The morning of our last day in Fukushima was full of educational activities. We started the day off by cutting vegetables that we later on used as ingredients for the soup we had during lunch time. Cutting vegetables seems like a boring task however the presence of friends and Japanese hosts makes the experience one to remember. After which we came out to the streets of Tenei Village to walk around the classical Japanese houses still standing. We got a chance to enter a traditional Japanese house that was over 140 years old! How often do you get a chance like that? The family living in this house explained to us that the architecture of traditional houses before we’re centered on having good airflow throughout the house. This can be really convenient especially during hot summer days, but also can be brutal during winter. Our next activity was harvesting rice. Since Fukushima is generally a cold place they can only harvest rice once a year which makes rice very valuable because of the low supply. That made our next activity even more special because we were able to make our own onigiri (rice balls) for lunch. We we’re expecting to make some convenient store looking onigiri, something that people would buy in the stores, however we found out that it was actually much harder than it looked and most of us ended up making deformed or oversized un-proportionate onigiri’s. Nevertheless they still tasted pretty good!
After a morning of fun activities it was time to do some serious work. We previously prepared a short presentation for the local people in Fukushima regarding the Radiation scare caused by the crippled nuclear power plant in Fukushima. Our reports were focused on how and what the media in our countries (ASEAN + Australia) showed us about this disaster. Japan is the strong country with high technology and very great people, almost each of us thought that, they could handle all the matters, even after the disaster in March 11th, so they didn’t need our help so much, because we still the developing countries. But we were wrong, after joined to the volunteer activities, we realized that they really need our help, even just the little things. We also talked about the rumors and insights that we ourselves and fellow countrymen believe regarding the nuclear disaster in Fukushima. From how things are going, it may take more time until the stigma haunting Fukushima products clears up. This is unfortunate, but it is the reality of things. Not only are foreigners weary about products especially food that come from Fukushima but Japanese as well. However we cannot blame them if they are pessimistic because they are only concerned about their health and the health of their family. This is not to say that the local government in Fukushima isn’t doing anything to alleviate this problem they are facing. As a matter of fact they are exerting all their efforts to reassure people that products coming from Fukushima are safe to consume. Having gone, lived, and consumed Fukushima products personally, and seeing how much effort they are exerting to ensure the safety of their products I strongly believe that Fukushima products especially those of Tenei Village are safe for consumption. We enjoyed our stay in Tenei Village so much, we learned a lot and we had good memories to bring home, I hope one day you too will be able to visit Tenei Village. Gambatte (Good Luck) Fukushima! Gambatte (Good Luck) Tenei Village!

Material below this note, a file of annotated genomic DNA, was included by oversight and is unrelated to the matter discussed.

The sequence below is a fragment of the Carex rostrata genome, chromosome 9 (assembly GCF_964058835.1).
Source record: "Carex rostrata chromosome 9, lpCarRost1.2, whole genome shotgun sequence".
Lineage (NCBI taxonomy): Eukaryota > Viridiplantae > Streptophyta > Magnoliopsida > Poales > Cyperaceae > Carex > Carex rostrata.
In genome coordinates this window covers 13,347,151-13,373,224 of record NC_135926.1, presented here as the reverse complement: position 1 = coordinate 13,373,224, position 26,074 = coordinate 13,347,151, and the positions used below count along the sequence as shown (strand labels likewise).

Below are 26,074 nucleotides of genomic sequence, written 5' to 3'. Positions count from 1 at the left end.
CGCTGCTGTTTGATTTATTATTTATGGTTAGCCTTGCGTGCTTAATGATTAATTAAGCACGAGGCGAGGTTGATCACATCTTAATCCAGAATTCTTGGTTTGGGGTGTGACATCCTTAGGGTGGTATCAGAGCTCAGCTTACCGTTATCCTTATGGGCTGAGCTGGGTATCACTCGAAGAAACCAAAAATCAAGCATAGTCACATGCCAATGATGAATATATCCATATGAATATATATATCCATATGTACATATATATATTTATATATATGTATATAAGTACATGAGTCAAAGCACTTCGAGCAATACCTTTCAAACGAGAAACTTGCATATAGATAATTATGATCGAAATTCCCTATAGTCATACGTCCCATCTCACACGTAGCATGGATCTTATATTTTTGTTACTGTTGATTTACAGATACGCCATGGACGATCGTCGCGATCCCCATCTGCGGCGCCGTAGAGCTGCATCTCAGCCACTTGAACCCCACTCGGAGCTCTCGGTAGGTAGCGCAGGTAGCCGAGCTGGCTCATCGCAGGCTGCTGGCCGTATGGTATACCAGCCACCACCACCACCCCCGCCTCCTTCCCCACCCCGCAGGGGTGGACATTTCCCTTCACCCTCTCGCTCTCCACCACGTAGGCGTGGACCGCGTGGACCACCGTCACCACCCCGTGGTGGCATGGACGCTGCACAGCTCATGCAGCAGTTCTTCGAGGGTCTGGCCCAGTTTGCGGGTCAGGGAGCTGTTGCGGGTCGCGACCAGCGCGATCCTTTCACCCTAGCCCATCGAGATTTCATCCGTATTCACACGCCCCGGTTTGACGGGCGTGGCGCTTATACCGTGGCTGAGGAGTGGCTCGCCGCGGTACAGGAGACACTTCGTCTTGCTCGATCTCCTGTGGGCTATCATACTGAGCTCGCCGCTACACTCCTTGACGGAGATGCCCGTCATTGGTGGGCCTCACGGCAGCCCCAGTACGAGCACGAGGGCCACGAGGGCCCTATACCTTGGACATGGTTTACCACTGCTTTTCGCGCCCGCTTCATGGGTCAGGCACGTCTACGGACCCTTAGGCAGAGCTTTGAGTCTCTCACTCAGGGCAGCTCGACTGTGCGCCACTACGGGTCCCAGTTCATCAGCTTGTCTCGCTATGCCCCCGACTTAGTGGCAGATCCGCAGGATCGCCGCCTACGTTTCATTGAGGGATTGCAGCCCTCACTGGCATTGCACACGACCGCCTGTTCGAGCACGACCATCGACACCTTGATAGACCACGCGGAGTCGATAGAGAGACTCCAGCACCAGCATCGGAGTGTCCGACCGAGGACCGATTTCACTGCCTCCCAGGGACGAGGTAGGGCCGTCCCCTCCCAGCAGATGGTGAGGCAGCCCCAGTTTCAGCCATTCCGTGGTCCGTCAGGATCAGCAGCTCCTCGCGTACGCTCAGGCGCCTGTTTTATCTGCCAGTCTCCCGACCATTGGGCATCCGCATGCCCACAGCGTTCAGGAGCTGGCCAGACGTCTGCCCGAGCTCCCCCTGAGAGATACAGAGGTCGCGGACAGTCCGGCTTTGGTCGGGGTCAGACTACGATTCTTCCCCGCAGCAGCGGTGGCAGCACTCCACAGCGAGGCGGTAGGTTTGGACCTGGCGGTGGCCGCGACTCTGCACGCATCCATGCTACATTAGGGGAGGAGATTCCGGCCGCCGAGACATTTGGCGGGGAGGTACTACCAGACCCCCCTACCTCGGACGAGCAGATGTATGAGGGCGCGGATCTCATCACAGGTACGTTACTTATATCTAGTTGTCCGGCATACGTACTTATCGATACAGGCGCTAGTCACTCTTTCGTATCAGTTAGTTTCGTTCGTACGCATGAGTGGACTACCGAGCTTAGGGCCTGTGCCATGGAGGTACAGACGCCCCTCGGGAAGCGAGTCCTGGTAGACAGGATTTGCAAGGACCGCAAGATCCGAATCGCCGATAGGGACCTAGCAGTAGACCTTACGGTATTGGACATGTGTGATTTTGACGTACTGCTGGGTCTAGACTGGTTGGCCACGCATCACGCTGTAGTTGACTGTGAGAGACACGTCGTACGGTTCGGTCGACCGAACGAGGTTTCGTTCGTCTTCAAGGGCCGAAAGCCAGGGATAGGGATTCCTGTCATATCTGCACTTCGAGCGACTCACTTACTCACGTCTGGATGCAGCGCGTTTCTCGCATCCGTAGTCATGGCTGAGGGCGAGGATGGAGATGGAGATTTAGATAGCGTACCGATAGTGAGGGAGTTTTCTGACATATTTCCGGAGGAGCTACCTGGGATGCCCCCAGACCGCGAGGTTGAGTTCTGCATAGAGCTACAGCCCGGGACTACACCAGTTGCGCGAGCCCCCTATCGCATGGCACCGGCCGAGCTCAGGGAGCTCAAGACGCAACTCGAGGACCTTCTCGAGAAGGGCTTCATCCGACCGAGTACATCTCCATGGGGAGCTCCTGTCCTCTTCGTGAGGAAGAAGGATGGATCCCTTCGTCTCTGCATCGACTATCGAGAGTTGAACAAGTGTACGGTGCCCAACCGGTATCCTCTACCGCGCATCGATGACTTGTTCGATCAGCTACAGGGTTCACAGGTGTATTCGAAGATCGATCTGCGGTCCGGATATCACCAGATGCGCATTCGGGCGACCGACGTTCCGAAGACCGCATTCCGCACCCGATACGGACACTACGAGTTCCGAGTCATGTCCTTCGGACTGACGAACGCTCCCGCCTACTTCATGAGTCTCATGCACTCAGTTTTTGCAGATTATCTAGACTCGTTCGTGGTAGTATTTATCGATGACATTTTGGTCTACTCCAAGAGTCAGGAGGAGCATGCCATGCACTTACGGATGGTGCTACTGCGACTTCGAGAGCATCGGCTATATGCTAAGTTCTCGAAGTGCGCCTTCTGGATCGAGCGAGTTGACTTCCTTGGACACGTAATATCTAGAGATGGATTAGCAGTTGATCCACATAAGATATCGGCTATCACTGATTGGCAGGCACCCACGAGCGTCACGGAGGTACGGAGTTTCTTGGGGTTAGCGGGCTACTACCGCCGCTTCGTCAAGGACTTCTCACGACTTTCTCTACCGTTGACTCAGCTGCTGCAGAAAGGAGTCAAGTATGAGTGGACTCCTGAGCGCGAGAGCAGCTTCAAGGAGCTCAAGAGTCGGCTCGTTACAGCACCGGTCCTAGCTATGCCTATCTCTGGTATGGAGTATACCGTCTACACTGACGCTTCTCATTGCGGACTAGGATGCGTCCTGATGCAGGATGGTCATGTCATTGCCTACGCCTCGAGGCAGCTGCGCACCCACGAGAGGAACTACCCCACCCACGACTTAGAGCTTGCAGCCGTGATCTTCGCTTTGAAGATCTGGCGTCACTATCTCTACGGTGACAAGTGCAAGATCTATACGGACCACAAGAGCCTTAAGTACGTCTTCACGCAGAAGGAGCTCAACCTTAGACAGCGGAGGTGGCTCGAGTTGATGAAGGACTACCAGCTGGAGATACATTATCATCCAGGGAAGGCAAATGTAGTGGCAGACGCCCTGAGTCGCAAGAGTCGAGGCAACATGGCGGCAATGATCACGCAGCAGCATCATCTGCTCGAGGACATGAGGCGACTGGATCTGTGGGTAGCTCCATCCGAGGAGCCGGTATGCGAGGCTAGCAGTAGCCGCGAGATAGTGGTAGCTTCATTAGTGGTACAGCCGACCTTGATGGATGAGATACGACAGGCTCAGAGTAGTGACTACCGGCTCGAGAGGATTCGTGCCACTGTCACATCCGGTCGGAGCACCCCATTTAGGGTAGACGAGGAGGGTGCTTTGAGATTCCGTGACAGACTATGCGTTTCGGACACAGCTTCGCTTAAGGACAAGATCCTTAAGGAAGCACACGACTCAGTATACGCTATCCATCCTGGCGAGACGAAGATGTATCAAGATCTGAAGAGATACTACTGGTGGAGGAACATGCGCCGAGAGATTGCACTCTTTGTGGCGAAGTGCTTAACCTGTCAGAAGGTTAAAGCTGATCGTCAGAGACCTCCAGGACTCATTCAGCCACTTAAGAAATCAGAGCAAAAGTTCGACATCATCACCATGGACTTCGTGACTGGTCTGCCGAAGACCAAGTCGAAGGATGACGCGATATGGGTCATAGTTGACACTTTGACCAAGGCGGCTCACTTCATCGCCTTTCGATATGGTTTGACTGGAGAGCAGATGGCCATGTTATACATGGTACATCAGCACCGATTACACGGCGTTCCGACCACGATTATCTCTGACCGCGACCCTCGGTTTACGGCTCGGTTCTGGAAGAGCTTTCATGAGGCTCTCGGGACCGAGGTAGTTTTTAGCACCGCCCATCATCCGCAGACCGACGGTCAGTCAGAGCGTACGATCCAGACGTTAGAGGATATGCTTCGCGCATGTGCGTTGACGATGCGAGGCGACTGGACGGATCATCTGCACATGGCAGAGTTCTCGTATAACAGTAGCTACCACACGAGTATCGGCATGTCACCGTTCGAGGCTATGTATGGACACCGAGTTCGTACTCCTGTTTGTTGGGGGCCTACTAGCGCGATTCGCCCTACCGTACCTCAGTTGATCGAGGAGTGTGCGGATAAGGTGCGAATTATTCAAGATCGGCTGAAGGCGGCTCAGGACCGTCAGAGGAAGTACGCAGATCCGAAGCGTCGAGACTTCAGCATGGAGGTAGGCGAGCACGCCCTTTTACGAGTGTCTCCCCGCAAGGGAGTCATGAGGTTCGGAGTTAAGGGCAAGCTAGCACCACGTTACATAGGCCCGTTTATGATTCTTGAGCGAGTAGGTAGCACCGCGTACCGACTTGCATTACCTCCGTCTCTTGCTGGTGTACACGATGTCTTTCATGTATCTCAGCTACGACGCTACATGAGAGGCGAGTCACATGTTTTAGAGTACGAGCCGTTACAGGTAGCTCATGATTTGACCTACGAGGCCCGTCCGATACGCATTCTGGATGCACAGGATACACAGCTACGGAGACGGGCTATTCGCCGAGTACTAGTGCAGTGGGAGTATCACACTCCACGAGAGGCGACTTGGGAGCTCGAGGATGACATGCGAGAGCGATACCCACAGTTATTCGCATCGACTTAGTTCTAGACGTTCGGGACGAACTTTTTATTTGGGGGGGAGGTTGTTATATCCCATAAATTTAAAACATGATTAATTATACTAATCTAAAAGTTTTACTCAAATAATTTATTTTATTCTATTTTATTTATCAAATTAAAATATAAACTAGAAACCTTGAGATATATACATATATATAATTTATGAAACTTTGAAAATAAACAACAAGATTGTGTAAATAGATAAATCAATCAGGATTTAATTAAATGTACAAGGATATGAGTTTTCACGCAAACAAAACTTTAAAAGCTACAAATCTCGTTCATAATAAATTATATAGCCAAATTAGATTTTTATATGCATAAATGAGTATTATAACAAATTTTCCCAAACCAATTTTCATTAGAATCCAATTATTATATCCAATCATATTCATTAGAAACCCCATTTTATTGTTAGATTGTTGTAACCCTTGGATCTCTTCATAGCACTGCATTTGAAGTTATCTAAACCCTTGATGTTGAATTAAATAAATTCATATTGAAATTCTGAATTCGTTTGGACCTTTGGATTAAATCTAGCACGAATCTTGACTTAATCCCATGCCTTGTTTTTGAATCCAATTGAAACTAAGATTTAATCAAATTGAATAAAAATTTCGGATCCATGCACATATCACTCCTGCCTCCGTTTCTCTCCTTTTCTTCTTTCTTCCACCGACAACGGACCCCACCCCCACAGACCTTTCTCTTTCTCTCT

TITLE: [Case Study of Countermeasures: Farming Experience] Business Promotion Division, Tenei Spring Onion Producers Association
REPORTED by HANG DAL
In the morning, we visited to the small factory of Spring Onion Producers Association where they produce green onions to be sold at the supermarket and we could see the way they do step by step. At first, they take off the onion shield by hand and then they use a machine to blow the bad shield of the onion. Some of us trying to use the machine for taking out the bad shield and some were good at doing this but some couldn’t do well. After that they cut off at the good size and pack three onions per pack. We also had a chance to taste the fresh onion that was very delicious and they also gave us some juice.
TITLE: [Site Visit of Recovery Assistance] Site visit of food safety (apple picking) and recovery assistance from the aspect of human support @ Osuga Orchad
REPORTED by SOVANNDARA MAK